November 1, 2010

Option decisions: Kubel exercised, Punto declined

As expected, the Twins exercised their $5.25 million team option on Jason Kubel for next year. He wasn't worth that salary this season, hitting just .249/.323/.427 in 582 plate appearances for career-lows in batting average, on-base percentage, and slugging percentage, but Kubel is a strong bet to bounce back at least somewhat at age 29 and duplicating his .271/.335/.463 career line in 2011 would make him worth more or less that money.

Kubel's poor defense and inability to hit left-handed pitching severely limit his value, and while his overall production is solid it's not particularly difficult to find solid-hitting designated hitters and corner outfielders in that price range. Retaining him for only a one-year commitment, even as perhaps a slight over-pay, was probably pretty close to a no-brainer for the Twins, but his presence could complicate things a bit in terms of potentially re-signing Jim Thome.

Justin Morneau missing the final three months of the season meant Kubel and Thome were in the lineup together, but if Morneau is healthy and starting every game that would leave one of Kubel, Thome, Michael Cuddyer, or Delmon Young on the bench. A simple solution would be sitting Kubel or Thome versus lefties and Cuddyer for righties, but in the past Ron Gardenhire has been unwilling to platoon Kubel or Cuddyer and they'll combine to get $16 million in 2011.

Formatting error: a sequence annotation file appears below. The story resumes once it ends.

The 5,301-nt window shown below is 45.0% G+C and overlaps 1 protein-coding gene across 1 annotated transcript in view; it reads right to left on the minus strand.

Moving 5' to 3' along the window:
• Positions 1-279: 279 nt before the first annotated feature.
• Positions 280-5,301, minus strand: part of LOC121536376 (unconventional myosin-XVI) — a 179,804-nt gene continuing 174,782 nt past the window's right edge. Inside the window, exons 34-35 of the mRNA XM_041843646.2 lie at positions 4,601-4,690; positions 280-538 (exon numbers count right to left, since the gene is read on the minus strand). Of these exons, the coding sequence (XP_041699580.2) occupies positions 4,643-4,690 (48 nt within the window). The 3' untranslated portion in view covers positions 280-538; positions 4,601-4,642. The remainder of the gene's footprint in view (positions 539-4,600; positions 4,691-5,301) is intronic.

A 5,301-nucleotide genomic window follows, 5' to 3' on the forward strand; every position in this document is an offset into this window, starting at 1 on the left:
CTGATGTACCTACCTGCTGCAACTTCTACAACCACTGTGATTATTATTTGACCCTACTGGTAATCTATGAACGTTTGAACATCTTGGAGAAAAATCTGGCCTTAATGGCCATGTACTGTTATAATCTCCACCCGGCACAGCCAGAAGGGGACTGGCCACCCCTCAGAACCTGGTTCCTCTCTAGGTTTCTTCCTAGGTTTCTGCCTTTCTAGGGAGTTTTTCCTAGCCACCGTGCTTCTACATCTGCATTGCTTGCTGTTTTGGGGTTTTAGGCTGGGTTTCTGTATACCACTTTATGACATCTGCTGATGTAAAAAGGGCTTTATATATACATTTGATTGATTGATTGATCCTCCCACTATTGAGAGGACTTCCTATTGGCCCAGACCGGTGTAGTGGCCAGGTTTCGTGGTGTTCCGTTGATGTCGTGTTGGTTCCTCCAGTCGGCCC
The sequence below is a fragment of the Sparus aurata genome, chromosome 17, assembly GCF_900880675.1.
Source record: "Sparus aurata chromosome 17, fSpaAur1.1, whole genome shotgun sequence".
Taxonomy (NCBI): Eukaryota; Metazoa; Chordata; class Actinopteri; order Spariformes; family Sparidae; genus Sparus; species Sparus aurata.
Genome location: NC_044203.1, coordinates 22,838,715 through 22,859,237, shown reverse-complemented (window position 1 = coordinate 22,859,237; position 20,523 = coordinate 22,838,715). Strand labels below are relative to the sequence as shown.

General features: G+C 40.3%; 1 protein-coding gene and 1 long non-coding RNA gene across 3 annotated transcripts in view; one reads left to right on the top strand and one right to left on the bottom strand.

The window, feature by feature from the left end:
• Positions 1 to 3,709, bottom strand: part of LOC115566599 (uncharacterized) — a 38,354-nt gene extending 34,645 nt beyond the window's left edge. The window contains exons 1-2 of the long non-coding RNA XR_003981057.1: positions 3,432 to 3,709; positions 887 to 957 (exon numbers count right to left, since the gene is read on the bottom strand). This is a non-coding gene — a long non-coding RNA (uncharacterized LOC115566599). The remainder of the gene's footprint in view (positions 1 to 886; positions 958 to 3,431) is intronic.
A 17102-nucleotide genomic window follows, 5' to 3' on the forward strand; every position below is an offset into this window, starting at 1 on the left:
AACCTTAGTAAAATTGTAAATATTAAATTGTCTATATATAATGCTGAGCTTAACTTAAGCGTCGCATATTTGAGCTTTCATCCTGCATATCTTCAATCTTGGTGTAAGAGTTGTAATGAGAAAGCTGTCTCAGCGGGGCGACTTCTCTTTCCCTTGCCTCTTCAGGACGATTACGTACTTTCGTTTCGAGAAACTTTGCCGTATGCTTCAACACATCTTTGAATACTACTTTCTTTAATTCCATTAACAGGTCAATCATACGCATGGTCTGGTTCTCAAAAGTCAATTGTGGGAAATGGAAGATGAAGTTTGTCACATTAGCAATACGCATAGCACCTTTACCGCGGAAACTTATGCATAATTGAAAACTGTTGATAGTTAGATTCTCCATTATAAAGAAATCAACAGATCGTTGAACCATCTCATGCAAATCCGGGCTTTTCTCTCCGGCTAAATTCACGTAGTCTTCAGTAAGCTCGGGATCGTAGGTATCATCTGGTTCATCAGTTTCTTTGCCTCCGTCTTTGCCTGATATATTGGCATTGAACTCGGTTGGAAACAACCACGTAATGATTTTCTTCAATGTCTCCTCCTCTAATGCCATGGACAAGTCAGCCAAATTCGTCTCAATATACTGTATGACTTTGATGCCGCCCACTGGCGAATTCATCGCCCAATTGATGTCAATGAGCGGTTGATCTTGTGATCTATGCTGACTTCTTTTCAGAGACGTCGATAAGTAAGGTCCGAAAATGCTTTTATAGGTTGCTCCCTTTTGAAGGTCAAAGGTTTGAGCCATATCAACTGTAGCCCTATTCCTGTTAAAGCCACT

In tandem with picking up their $5.25 million option on Kubel the Twins declined their $5 million option on Nick Punto, choosing a $500,000 buyout instead. Normally not paying $5 million for a 33-year-old utility infielder with a good glove and awful bat should be a no-brainer, but there aren't no-brainers with Punto and the Twins. They paid him $4 million in each of the past two years and have given him an average of 434 plate appearances per season since 2005.

In other words, don't be surprised if they attempt to re-sign him at a lesser price. And doing so wouldn't necessarily be a bad move. When he's making $4 million and coming to the plate 434 times having Punto around is a mistake, but for, say, $1 million and 150 plate appearances he would be a perfectly reasonable bench player. For now Matt Tolbert is penciled into the utility infielder role for about $350,000, but Punto is a comparable hitter and a better defender.

Punto came to the Twins along with Carlos Silva and Bobby Korecky in the December of 2003 trade that sent Eric Milton to the Phillies. Since that deal Punto has 2,707 plate appearances, which is fourth-most on the Twins behind only Morneau, Cuddyer, and Joe Mauer. And across baseball Punto is also one of just two players since 2004 to bat at least 2,700 times and post an OPS below .650, with the other being Cesar Izturis.

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